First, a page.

"She's the star ... All I ever did was be a member of the first class," said Richard Harrison, a retired dentist. She also taught his sociology and psychology classes, he said.
"She was responsible for recruiting the first class," said Atlee C. Kepler, former president of the college. "Lois was really the person who knew the community" and recruiting students for that first class, he said.
"What she did for the college is truly invaluable," Kepler said.
Lois Harrison said the thing that amazed her is the growth of the college into an institution that now serves thousands. As a graduate of Hood College in 1945, Harrison also played a role in its growth, serving as chairwoman of its board of directors for 15 years.
"Lois had been president of the alumni association and then became chair of our board of directors in the early 1980s when I was president," former Hood College president Martha E. Church said. "She has just given incredible gifts to (Washington County) hospital, the college and her church."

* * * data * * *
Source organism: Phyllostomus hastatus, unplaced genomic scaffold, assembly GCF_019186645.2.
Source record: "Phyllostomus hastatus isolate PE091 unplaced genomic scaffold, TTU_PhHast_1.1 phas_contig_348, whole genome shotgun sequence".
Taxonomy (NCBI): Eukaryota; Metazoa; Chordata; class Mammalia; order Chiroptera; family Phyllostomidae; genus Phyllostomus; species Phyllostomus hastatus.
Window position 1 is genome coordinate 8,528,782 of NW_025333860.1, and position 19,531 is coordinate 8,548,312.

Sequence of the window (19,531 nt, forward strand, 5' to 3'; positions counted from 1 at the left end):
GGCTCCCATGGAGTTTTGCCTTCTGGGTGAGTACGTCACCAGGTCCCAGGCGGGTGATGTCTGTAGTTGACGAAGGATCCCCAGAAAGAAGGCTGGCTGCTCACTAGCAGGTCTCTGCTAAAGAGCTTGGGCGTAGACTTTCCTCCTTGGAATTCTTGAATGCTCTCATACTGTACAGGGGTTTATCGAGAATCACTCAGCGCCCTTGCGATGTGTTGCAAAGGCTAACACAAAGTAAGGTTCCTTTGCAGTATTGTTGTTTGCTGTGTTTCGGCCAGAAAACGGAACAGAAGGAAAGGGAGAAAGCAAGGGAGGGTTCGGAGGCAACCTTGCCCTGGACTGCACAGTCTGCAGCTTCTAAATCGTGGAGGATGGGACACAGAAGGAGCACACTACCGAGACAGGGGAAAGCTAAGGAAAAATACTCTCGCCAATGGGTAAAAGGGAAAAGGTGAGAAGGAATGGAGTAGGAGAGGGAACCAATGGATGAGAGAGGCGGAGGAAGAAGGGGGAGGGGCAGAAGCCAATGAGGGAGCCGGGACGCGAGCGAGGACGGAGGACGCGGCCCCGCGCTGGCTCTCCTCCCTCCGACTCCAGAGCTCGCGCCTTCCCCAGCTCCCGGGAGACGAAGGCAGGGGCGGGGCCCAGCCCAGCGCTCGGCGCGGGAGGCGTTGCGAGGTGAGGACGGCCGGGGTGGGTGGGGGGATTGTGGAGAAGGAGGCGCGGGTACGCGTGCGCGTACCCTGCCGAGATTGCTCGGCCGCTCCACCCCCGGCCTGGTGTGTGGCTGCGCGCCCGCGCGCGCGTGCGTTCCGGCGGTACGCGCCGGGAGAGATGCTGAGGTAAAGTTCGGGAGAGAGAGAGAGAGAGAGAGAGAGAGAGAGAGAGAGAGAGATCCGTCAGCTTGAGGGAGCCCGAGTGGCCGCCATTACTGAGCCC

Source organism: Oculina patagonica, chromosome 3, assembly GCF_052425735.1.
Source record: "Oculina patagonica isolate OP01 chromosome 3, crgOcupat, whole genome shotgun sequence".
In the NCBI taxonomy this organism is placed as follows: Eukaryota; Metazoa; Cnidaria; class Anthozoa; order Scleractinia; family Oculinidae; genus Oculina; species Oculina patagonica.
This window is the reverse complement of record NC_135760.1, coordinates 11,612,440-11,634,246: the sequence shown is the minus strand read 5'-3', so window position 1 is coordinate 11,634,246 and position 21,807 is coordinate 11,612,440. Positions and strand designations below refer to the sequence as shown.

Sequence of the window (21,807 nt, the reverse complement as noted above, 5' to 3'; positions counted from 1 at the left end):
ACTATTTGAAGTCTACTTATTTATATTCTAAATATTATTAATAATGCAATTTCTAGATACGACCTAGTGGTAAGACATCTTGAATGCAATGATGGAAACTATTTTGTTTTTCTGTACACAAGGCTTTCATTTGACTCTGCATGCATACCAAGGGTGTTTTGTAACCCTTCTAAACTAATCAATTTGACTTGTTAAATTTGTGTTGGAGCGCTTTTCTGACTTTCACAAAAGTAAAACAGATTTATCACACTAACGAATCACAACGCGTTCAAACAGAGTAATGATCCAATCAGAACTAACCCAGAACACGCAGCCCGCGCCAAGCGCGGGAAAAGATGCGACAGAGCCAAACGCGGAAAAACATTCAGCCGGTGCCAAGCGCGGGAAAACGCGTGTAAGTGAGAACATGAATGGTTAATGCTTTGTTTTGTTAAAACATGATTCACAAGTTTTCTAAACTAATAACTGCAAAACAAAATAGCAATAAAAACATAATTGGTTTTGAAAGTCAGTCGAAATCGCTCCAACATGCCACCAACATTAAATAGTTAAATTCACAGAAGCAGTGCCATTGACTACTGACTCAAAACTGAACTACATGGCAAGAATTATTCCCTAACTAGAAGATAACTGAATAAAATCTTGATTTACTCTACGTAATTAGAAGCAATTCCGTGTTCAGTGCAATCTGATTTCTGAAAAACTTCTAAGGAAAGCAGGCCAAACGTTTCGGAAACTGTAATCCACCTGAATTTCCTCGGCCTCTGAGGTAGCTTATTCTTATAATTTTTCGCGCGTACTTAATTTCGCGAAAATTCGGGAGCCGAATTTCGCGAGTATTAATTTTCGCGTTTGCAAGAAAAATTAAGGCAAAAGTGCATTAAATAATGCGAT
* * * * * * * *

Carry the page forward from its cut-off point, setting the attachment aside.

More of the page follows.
A dentist for more than 50 years, Richard Harrison also has served his community over the years as a former member of the Washington County Welfare Board and the HJC Foundation Board of Directors. He proudly noted his 45 years of perfect attendance with the Hagerstown Rotary Club.
"They're a team," said their daughter, Margaret Harrison who, like her father, is a dentist. During her mother's recent extended stay in the hospital, Richard Harrison was with her every day, at every meal and often overnight.
"Total and complete devotion," she said.
Granddaughter Hillary Wade, also studying to be a dentist, said she was glad her parents were getting the night of recognition, even if they were somewhat reluctant.
"It's nice she's being pushed into the spotlight," Wade said.
Friday's event raised about $100,000 to benefit the scholarship fund of the HCC Foundation, said Lieba Cohen, HCC's director of institutional advancement.